6. An velectro-magnetic power transmit ting apparatus comprising a rotatable cylinder, a plurality of regular projections on the inner face thereof, a rotatable element arranged within said cylinder, concentric therewith and spaced apart therefrom, a different number of regular projections on the outer face thereof, a plurality of normally stationary cores arranged between said rotatable elements and spaced apart transversely, the inner faces of said cores being of substantially the same curvature and length as the outer faces of the projections on the inner element, a plurality of projections on the outer faces of said cores of the same size as the projections on the cylinder, and magnetizing windings surrounding said cores.-

7. An electro-magnetic power transmitting apparatus comprising a rotatable cylinder, a plurality of regularly spaced projections on the inner face thereof, a rotatable ferent number of projections on the outer face thereof, a plurality of normally fixed cores spaced apart circumferentially arranged between said rotatable elements, a plurality of projections on the outer face of each core of the same size and spacing as the projections on the cylinder, the projections on the cores being so placed with relation to the projections on the-cylinder that when the projections on one core are alined with the projections on the cylinder, the pro ectioirs on the opposite core are staggered with. relation to the projections on the cylinder,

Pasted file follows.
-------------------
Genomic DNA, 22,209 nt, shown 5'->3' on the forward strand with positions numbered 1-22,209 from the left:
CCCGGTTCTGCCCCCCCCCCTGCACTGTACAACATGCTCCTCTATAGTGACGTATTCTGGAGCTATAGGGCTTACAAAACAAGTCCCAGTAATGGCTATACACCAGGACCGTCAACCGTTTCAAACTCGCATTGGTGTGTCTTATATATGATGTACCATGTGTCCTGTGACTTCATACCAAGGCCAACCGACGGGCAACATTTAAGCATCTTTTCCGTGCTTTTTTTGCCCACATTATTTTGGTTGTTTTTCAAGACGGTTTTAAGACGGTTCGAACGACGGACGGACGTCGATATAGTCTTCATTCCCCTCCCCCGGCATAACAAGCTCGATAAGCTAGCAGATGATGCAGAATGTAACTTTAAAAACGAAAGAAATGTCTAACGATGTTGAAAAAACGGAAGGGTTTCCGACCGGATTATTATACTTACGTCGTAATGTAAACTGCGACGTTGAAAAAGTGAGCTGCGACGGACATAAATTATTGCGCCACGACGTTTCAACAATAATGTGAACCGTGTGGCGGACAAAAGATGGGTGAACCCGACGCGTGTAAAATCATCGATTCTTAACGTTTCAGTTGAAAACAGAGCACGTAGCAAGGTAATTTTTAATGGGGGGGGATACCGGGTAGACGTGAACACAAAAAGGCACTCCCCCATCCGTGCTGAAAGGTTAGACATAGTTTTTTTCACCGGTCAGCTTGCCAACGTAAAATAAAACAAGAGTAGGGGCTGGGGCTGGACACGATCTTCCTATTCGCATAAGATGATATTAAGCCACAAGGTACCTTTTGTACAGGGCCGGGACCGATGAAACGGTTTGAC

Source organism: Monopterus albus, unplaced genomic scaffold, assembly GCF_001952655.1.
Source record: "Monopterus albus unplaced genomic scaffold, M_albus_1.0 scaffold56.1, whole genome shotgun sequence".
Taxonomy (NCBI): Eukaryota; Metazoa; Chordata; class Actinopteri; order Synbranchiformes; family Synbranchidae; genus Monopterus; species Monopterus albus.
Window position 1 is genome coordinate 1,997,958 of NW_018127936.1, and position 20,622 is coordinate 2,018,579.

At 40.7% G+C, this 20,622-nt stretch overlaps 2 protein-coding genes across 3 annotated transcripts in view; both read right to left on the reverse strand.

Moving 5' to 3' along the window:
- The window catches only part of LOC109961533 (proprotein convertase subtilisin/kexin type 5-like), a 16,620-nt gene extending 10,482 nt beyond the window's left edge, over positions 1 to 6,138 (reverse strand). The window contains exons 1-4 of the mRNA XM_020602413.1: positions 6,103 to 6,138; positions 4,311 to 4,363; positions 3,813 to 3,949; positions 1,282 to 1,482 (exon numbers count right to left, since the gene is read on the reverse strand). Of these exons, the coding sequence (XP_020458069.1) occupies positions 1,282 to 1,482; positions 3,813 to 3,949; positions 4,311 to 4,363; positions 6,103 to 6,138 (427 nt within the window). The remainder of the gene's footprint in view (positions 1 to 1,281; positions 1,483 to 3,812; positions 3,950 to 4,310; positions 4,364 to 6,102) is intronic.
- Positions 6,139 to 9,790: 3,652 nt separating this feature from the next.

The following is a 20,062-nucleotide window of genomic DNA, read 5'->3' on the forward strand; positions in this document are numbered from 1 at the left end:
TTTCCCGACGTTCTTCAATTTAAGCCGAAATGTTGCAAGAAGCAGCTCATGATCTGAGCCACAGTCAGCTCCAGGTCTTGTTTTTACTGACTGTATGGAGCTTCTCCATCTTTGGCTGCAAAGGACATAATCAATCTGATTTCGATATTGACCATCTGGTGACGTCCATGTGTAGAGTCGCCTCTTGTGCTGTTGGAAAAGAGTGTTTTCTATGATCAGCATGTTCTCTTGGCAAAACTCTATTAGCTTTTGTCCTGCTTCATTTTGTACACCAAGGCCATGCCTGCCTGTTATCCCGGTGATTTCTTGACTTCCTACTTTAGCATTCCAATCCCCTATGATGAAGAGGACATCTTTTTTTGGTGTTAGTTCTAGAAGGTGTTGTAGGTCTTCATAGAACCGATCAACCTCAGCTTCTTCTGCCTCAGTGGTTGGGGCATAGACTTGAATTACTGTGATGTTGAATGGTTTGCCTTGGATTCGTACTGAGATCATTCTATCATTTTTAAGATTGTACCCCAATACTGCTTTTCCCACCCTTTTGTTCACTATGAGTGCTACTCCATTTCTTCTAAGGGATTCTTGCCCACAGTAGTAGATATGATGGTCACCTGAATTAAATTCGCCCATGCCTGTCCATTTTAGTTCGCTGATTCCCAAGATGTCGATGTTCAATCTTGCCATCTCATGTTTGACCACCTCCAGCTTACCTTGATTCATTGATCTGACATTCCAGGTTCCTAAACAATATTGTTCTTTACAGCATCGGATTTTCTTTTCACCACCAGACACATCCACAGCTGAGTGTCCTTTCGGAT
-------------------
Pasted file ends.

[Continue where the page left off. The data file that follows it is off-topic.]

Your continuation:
and magnetizing windings surrounding said of said members without varying the direction of rotation of the other.